This is a longish, though very interesting article, on a development in the transportation industry and one man's ongoing battles with government officials who try to block his innovations in order to protect others already in business (their economic constituents). I shall try to do it justice but recommend a reading of the entire piece.
The individual is Travis Kalanick and he runs a company called Uber. Mr Kalanich is your typical silicon valley computer geek who in the past has developed and run several companies utilizing peer-to-peer technology, such as for music sharing. As a result he has been sued several times including being sued ...for $250 billion (yes, with a "b") by 30 or so media companies
. He's had his financial ups and downs and during one of his up periods he was casting about for the "next big thing" when he hit upon an idea where people could press an app and, for a premium, get extremely quick limo service instead of waiting for, say, a cab.
He began this service in San Francisco and it was an instant hit with customers if not the existing transportation services and their protectors, the regulators. In fact, he describes a confrontation with a SF bureaucrat thusly: Oh man, I've never. . . . She was fire and brimstone, deep anger, screaming.
But to no avail. She had no power to regulate his service since his wasn't a taxi service but a limo service which is regulated by the state, not the city.
Since then he has branched out to NY where the taxi lobby tried to block him but city officials were cooperative; Chicago where they tied to change the rules to block him (to no avail); Seattle, no problem; Boston where a cease and desist was issued because the state's Division of Standards didn't have a standard for using GPS in commercial vehicles.
The company ignored the order; and the worst city of them all for hindering his efforts: Washington, DC, the clash with regulators in the city where they order red tape by the truckload
By now Kalanick had developed a loyal and appreciative customer base and he mobilized them to send emails and tweets to city hall to offer support. The result: Supporters sent 50,000 emails and 37,000 tweets.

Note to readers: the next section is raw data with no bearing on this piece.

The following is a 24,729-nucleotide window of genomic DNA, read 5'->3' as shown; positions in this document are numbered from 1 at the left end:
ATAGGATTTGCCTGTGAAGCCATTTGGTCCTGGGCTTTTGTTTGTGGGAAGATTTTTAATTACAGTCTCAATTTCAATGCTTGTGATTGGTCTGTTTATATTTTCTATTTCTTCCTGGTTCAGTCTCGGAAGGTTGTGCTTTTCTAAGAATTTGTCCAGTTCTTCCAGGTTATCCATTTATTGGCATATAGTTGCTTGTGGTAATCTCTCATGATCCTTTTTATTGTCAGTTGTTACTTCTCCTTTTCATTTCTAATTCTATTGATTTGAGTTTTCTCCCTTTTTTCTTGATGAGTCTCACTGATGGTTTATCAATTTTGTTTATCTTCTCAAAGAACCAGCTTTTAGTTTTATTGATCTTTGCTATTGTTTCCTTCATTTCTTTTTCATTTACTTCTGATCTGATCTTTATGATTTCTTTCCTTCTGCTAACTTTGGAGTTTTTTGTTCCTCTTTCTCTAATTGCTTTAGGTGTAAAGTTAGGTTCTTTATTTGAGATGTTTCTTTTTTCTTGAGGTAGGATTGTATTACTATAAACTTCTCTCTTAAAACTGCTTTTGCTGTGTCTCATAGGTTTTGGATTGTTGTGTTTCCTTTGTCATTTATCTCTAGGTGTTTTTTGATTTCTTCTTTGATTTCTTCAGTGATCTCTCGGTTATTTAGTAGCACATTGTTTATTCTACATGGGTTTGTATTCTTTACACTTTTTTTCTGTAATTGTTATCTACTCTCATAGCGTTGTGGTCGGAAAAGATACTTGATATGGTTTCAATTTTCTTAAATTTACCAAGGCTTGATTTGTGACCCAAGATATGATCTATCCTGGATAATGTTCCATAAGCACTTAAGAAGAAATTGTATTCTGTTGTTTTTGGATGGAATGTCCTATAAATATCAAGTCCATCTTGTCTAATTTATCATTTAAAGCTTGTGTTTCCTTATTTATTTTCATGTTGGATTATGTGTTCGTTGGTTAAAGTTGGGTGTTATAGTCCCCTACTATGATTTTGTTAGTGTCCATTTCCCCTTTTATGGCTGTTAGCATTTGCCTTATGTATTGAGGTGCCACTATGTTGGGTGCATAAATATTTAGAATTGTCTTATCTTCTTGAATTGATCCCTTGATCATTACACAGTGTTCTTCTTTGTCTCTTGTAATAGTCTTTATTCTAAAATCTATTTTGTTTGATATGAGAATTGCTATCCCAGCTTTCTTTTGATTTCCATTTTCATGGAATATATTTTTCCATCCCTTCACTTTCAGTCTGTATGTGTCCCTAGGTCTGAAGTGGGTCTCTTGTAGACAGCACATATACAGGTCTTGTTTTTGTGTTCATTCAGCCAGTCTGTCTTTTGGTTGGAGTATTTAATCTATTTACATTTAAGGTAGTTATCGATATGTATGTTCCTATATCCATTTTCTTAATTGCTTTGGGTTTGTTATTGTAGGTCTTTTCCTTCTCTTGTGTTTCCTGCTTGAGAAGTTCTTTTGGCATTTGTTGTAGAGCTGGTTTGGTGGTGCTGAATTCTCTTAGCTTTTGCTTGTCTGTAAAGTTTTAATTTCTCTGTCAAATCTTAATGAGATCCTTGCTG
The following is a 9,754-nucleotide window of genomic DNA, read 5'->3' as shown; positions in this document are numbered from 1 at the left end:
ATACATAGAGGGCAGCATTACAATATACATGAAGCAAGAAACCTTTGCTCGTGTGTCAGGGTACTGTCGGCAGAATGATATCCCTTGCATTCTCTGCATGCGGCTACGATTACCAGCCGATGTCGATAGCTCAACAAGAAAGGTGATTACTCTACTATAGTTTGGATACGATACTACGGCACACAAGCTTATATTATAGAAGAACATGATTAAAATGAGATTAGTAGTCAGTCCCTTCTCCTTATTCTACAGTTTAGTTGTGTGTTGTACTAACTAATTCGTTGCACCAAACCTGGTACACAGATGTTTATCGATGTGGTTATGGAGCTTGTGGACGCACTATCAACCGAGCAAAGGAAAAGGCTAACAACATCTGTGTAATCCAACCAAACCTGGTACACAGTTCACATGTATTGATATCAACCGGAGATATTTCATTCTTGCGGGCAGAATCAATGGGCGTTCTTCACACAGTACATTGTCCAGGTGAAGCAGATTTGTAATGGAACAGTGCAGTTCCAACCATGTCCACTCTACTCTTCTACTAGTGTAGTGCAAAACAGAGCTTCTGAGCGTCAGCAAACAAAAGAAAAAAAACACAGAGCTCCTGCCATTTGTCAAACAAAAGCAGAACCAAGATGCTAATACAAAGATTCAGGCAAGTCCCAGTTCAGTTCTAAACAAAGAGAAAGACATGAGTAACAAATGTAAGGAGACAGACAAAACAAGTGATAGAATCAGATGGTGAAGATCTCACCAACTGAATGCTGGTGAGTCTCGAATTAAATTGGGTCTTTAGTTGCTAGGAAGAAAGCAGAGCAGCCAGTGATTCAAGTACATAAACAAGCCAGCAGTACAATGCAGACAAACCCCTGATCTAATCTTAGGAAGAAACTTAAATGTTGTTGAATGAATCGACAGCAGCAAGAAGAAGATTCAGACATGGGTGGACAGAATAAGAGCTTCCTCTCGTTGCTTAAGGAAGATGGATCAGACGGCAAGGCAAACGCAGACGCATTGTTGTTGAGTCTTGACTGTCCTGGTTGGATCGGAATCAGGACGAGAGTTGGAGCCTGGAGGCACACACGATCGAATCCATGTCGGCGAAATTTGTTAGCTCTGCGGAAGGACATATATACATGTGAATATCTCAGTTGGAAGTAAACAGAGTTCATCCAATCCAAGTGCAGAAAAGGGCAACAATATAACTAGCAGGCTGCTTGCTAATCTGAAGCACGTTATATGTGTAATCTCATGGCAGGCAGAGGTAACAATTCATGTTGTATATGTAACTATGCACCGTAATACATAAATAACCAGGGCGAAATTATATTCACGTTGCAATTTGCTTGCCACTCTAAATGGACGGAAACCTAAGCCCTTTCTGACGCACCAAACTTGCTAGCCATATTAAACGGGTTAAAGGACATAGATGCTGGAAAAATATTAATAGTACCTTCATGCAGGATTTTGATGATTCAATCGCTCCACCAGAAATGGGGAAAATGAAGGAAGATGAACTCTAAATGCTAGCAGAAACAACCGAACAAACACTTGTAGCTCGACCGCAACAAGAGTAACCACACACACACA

(Later he was to use the same tactic in Chicago to get the bureaucrats led by Rahm Emanuel to see the light. It was so successful it worked)
The regulators [in DC] didn't give up, however. In July, the city tried to change the law—with what were actually called Uber Amendments—to set a floor on the company's rates at five times those charged by taxis. "The rationale, in the frickin' amendment, you can look it up, said 'We need to keep the town-car business from competing with the taxi industry,'
Mr Kalanick's says of the DC attempts to block him: "It's anticompetitive behavior. If a CEO did that kind of stuff—you'd be in jail."
Kalanick was fortunate in that he had plenty of start up capital, could hire top notch legal talent to defend him, and was willing to fight to achieve victory over the government forces which opposed his efforts. But what about the little guy who doesn't have these advantages, for as Mr Kalanick says, "The regulatory systems in place disincentive innovation. It's intense to fight the red tape."
And that is one of the reasons our economy is so sluggish.http://online.wsj.com/article/SB10001424127887324235104578244231122376480.html?mod=WSJ_Opinion_LEADTop